A community is flexible and shifting in alliances, power and social structures. We may see the community as the site of both solidarity and conflict. Before we can build community, it needs to become defined. 

This means reflecting on whether our activities increase inclusiveness for those people, groups or communities the video initiative seeks to support; or whether they are in fact exclusionary and may disempower these people. 

Follow these links if you would like to know more about Participation and Inclusion and Individual Development, or about various Approaches to Participation.

Reducing Powerlessness

Many people feel disconnected from the decision-making processes around them. They feel powerless to change their own circumstances and those of their community. People who are marginalised often feel this powerlessness more acutely, brought about by years of discrimination. Not involving these people in decisions about activities that hope to lead to change for them would increase this feeling of powerlessness.

Powerlessness can be lessened through meaningful participation. Meaningful participation is first and foremost about not treating people as passive recipients. Participants in a project need to define their needs and provide input. They must feel their contributions matter.

Financial limitations can restrict your ability to enable as much participation as you would wish. Participation takes time, so you need to decide how it will best contribute to achieving the project’s goals. Participation for participations sake is token, and people will quickly work that out.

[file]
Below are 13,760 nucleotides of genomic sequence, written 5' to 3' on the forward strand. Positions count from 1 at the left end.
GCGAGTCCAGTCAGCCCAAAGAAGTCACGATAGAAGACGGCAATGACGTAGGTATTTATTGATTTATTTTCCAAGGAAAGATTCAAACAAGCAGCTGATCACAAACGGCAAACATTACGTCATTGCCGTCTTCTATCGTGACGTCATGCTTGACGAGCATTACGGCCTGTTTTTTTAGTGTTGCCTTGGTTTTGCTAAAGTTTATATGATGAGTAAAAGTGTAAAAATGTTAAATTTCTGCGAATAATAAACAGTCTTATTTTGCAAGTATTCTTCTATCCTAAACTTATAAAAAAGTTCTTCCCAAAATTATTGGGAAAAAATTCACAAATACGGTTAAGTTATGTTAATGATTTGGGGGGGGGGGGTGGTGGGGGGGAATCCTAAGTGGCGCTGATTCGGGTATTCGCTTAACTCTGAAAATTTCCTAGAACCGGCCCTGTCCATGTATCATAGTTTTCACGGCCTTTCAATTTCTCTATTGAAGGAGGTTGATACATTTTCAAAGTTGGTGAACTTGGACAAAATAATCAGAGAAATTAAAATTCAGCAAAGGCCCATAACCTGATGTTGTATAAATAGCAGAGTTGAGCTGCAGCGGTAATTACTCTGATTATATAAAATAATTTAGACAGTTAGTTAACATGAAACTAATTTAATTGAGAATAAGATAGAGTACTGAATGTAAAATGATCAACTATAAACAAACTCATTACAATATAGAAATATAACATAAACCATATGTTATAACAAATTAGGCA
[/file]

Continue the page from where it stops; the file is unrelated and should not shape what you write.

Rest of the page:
We encourage you to think of resourcing creatively to increase levels of participation such as using already available resources (for example video tools that are already in the hands of community participants), investment in time and community goodwill. 

There are many ways to enable under-resourced projects get off the ground. Bring participants into discussions on how this can be achieved, you’ll be surprised at what people and communities have to offer if they believe in an idea and the people involved.

Participatory Communications

The communication model favoured for participation is one that is relatively equal rather than top down. In a dialogue there are more opportunities for speaking and listening and the communication flow is freer. The below diagram[1] illustrates the difference between (a) vertical and (b) horizontal communication.

Participatory Communications

Here, the role of the facilitator is important. The facilitator should:

  • build a space for participation
  • ensure that all voices are respected
  • step up, step back – enable quieter participants to speak more, and others to make space.

Approaches to Participation

Paolo FreireThe focus on participatory practices in media-making emerged from anti-colonial movements and particularly relates to the thinking of Brazilian educationist Paulo Freire (1921-1997) in the 1960s. Freire worked in educating poor landless farmers in Brazil to empower them to demand release from their oppressive conditions. Freire’s point was to enable the farmers themselves to decide and determine their own aspirations and needs. 

Participation in Video for Change has usually been understood as a methodology or approach, as in Participatory Video. This approach implies bringing the video-makers, the subjects of the film and the communities who are most affected by the issue the video is focused on, into the decision making process. This means allowing these actors to be part of the process that defines the aims, the production process and the outcomes of the project. These approaches to video-making emerged from a liberationist ethos that was developed in the 1960s to empower people who have been traditionally marginalised in society.